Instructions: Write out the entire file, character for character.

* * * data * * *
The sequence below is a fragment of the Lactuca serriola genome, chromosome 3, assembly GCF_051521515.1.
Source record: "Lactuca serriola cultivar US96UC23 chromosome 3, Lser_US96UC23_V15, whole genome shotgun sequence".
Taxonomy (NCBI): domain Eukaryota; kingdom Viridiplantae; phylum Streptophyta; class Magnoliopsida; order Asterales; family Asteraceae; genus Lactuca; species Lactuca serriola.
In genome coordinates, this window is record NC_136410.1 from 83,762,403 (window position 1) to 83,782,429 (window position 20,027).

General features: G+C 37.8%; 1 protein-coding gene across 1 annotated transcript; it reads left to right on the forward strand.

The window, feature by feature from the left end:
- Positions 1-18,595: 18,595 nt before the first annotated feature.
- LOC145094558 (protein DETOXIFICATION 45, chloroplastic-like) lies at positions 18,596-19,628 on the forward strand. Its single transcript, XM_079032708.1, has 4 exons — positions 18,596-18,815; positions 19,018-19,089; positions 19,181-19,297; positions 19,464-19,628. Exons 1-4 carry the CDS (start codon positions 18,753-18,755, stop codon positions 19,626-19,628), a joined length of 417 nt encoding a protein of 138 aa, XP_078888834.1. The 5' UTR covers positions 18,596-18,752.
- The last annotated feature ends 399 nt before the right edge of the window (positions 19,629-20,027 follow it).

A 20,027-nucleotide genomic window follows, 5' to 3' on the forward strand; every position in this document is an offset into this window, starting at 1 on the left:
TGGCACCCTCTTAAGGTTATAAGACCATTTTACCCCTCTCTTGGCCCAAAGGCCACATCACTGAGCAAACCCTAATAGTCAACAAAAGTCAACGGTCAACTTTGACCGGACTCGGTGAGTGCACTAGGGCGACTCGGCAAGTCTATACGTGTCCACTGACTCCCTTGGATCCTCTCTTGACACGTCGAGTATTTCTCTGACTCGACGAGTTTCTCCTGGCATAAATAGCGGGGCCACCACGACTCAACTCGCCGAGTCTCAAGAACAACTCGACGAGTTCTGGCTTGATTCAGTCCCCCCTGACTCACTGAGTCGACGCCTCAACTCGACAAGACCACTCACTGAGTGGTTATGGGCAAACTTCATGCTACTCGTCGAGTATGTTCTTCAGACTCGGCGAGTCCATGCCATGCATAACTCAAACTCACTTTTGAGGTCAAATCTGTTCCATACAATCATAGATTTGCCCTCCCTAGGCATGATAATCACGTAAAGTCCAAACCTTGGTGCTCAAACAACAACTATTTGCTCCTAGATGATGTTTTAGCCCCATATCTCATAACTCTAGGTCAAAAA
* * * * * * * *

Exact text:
The sequence below is a fragment of the Lactuca serriola genome, chromosome 3, assembly GCF_051521515.1.
Source record: "Lactuca serriola cultivar US96UC23 chromosome 3, Lser_US96UC23_V15, whole genome shotgun sequence".
Taxonomy (NCBI): domain Eukaryota; kingdom Viridiplantae; phylum Streptophyta; class Magnoliopsida; order Asterales; family Asteraceae; genus Lactuca; species Lactuca serriola.
In genome coordinates, this window is record NC_136410.1 from 83,762,403 (window position 1) to 83,782,429 (window position 20,027).

General features: G+C 37.8%; 1 protein-coding gene across 1 annotated transcript; it reads left to right on the forward strand.

The window, feature by feature from the left end:
- Positions 1-18,595: 18,595 nt before the first annotated feature.
- LOC145094558 (protein DETOXIFICATION 45, chloroplastic-like) lies at positions 18,596-19,628 on the forward strand. Its single transcript, XM_079032708.1, has 4 exons — positions 18,596-18,815; positions 19,018-19,089; positions 19,181-19,297; positions 19,464-19,628. Exons 1-4 carry the CDS (start codon positions 18,753-18,755, stop codon positions 19,626-19,628), a joined length of 417 nt encoding a protein of 138 aa, XP_078888834.1. The 5' UTR covers positions 18,596-18,752.
- The last annotated feature ends 399 nt before the right edge of the window (positions 19,629-20,027 follow it).

A 20,027-nucleotide genomic window follows, 5' to 3' on the forward strand; every position in this document is an offset into this window, starting at 1 on the left:
TGGCACCCTCTTAAGGTTATAAGACCATTTTACCCCTCTCTTGGCCCAAAGGCCACATCACTGAGCAAACCCTAATAGTCAACAAAAGTCAACGGTCAACTTTGACCGGACTCGGTGAGTGCACTAGGGCGACTCGGCAAGTCTATACGTGTCCACTGACTCCCTTGGATCCTCTCTTGACACGTCGAGTATTTCTCTGACTCGACGAGTTTCTCCTGGCATAAATAGCGGGGCCACCACGACTCAACTCGCCGAGTCTCAAGAACAACTCGACGAGTTCTGGCTTGATTCAGTCCCCCCTGACTCACTGAGTCGACGCCTCAACTCGACAAGACCACTCACTGAGTGGTTATGGGCAAACTTCATGCTACTCGTCGAGTATGTTCTTCAGACTCGGCGAGTCCATGCCATGCATAACTCAAACTCACTTTTGAGGTCAAATCTGTTCCATACAATCATAGATTTGCCCTCCCTAGGCATGATAATCACGTAAAGTCCAAACCTTGGTGCTCAAACAACAACTATTTGCTCCTAGATGATGTTTTAGCCCCATATCTCATAACTCTAGGTCAAAAA